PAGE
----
2010-11-25 / Front Page

RIDOT funding possible for island bike path

By Phil Zahodiakin

Jamestown has requested a Rhode Island Department of Transportation grant to pay for the first phase of its bike route initiative, and RIDOT is amenable to the request, Town Administrator Bruce Keiser learned during a meeting with RIDOT director Michael Lewis and several of his staff members.

Keiser and Town Councilor Mike White met with RIDOT on Nov. 16. One of the RIDOT staffers in attendance, Lambri Zerva, also serves as a non-voting member of the Jamestown Bike Path Design Committee.

A report on the bike path proposal was presented to the Town Council on May 17. The path would run from the eastern end of the Jamestown Bridge along North Road, across the southern end of North Pond, along an open field to Eldred Avenue and further along Eldred Avenue to East Shore Road.

One of the issues briefly discussed during the meeting was a Committee proposal for the town to seek a speed-limit reduction to 25 mph along the Great Creek stretch of North Road.

“Director Lewis said the department would be happy to work with the town in addressing that issue if the Council decides to advance a request for a speed limit reduction,” Keiser said.

Currently, the speed-limit along that stretch of North Road – which doesn’t have any space dedicated for bike shoulders – is 40 mph. The Committee recommends extending a 25-mph limit half a mile northwards from Arnold Avenue. So far, however, none of the town councilors has expressed any particular support for the proposed speed-limit reduction.

But the Council has endorsed the bike path, in general, and after the May 17 presentation from Bike Path Committee member Robert Sutton, the councilors extended the committee’s charge to continue working on the plan. Pare Engineering would prepare the specifications package at an estimated cost of $18,500.

Keiser said that the town would bypass the request-for-proposal process and award the job to Pare because “they have been retained by the town for the last 10 years as the maintenance engineers for the North Road reservoir, [whose southern shoreline would include a portion of the bike path].”

The first phase of design specifi cations, Keiser explained, “would include a variety of project components, such as excavation work, soilfoundation improvements, and the various materials that would need to be utilized.”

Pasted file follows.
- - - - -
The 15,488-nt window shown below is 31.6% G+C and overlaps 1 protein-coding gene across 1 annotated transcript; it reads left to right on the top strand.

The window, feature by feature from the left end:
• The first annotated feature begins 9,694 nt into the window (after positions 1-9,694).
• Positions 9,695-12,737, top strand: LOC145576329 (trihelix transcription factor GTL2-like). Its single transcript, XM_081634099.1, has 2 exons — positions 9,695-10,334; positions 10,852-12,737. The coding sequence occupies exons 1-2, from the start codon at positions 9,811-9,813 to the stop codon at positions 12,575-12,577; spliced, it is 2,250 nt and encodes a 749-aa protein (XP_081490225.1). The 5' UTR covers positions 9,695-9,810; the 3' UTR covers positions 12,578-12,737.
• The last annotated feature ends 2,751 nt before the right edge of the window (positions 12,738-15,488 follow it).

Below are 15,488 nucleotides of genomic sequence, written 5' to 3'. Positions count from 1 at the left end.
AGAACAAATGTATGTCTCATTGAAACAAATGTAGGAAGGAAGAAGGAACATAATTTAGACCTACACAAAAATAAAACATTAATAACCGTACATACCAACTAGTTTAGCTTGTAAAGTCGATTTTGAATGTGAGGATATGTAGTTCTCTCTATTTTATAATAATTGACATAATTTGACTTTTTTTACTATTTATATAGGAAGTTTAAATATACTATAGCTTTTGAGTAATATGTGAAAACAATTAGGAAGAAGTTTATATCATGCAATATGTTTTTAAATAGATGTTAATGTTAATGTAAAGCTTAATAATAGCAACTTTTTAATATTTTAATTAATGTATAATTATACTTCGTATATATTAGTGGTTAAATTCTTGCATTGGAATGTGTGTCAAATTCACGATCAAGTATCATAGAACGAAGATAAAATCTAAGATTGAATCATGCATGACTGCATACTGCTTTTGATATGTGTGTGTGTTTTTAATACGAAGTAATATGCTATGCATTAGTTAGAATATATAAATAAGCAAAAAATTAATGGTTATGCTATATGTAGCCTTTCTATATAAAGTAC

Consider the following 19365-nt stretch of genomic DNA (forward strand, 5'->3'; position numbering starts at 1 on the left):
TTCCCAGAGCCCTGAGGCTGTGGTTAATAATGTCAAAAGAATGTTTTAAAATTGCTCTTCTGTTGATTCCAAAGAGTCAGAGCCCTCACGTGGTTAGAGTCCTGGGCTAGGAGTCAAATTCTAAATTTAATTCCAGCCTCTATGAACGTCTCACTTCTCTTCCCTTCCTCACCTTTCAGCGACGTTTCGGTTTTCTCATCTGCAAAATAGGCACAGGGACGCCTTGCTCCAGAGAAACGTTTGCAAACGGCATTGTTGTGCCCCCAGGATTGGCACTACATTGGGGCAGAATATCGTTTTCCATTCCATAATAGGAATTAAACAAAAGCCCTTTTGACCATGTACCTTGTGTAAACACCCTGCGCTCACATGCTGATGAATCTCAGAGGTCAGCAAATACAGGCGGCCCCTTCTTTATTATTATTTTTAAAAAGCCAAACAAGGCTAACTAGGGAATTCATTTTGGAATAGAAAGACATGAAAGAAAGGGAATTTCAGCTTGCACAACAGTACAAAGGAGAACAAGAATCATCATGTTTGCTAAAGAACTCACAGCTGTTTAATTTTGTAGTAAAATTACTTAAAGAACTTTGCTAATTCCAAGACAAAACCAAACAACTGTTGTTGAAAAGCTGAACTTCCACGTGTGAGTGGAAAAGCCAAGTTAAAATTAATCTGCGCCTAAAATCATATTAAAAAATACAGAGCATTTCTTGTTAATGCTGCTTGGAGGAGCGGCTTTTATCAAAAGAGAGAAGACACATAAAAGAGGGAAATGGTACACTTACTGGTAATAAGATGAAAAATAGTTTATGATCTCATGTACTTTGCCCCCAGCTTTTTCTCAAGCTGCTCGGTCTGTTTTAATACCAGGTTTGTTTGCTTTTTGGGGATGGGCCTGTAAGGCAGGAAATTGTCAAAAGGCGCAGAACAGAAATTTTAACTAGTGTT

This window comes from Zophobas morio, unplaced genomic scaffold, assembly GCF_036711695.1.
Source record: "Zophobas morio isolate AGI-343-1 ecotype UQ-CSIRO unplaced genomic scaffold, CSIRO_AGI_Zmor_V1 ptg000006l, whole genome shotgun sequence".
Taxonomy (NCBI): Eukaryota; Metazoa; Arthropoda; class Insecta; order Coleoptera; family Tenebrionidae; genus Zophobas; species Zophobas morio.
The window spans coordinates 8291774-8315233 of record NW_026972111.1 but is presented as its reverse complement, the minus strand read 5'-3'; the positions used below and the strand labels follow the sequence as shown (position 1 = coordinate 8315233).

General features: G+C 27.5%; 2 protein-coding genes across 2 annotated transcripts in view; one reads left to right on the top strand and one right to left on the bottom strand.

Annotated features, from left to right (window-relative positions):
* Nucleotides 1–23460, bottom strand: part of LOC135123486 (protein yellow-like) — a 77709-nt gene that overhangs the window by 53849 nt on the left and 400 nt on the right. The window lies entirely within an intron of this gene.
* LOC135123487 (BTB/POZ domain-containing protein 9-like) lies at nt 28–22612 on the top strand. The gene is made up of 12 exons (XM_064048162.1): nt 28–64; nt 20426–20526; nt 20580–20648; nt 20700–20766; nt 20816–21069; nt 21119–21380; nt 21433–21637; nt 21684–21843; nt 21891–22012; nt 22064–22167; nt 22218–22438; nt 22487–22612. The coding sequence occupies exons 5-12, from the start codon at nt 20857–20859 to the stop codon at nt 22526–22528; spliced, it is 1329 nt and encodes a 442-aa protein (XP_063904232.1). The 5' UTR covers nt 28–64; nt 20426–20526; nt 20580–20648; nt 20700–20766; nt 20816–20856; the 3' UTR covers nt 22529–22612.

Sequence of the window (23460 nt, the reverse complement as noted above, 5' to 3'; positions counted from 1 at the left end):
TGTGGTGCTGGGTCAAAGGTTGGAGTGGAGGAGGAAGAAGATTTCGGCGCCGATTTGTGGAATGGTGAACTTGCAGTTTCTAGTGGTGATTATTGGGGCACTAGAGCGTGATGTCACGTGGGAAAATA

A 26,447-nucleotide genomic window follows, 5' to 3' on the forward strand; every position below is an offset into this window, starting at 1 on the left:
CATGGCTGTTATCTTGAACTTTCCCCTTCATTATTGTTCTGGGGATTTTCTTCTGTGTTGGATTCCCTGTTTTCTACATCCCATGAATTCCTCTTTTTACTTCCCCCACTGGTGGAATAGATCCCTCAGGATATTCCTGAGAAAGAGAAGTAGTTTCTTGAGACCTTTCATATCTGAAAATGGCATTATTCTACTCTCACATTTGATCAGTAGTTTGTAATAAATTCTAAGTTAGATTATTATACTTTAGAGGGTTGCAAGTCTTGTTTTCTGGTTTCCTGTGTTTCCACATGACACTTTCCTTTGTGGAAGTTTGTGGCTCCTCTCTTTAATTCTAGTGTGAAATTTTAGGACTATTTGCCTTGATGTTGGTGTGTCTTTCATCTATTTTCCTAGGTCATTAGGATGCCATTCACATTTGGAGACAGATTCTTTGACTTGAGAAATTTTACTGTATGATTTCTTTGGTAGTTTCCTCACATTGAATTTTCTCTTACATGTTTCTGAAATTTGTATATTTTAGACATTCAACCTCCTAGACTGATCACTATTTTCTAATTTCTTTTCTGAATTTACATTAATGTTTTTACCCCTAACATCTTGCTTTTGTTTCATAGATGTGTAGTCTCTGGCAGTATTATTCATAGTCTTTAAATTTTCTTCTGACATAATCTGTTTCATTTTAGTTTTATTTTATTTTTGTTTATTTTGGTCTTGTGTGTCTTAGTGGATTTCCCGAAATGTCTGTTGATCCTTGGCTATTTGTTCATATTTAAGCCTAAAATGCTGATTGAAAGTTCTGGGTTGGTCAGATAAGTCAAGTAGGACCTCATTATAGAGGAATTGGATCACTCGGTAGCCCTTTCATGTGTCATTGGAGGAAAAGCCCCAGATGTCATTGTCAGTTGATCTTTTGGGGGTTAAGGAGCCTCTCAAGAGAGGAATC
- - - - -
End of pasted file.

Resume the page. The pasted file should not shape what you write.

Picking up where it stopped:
State assistance for this first phase of the project – with cost estimates being the second phase and construction being the third – was the principle topic of discussion during the meeting with RIDOT. Keiser said that RIDOT has access to federal money for such projects as bike paths, as well as other potential funding streams, including its own discretionary funds.

RIDOT, however, will have to find out which of the money pots – if any – could be tapped without affecting the funding for other projects that are already in the “pipeline.”

“We came in and asked if there was any unbudgeted money available for our particular project,” Keiser said. “RIDOT typically has a two-to-three-year budgeting horizon, and we were hoping to avoid a long wait. Now, they did indicate that, if the town funded the planning and cost estimates on its own, they might be more successful in assisting us with the actual construction because that money would be drawn from different sources. So, if they’re unable to find [$18,500] right now, and we went ahead and prepared the plans and cost estimates, we could submit them to the Department and request a construction grant, and they would try to process the request as an active construction priority.”

Although cost estimates for second and third phases aren’t available, Keiser is confident that a construction grant would be substantially greater than the amount of money necessary for the two planning phases. Asked if it was possible that RIDOT might kick in money for construction as well as planning, Keiser said, “Yes. It’s not an eitheror situation.”

During the meeting, Keiser assured RIDOT that Jamestown was looking for ways to reduce the costs of the project. And, as part of that effort, the town has determined that “we could rely on Public Works Department personnel to do the initial excavation and grading. So, the primary need for [construction] funding would be for laying asphalt and building a bridge over the reservoir spillway.”

Keiser also noted that Lewis and his staff were pleased to learn that the Jamestown bike path project could be easily implemented.

“As Bob Sutton told the Council,” Keiser said, “many bike paths require land takings or negotiations and, in our case, all the land is publicly owned. In addition, many bike path proposals run into public opposition during the planning stages from residents living along the path because they’re concerned about additional traffic – albeit bicycle or pedestrian traffic – coming close to their properties. Again, in our case, private property wouldn’t be affected. So, RIDOT was happy to learn that neither of those issues is associated with our project.”

RIDOT will now launch an effort to identify potential funding sources for bike path planning. Keiser said the department plans to get back to him as soon as possible.

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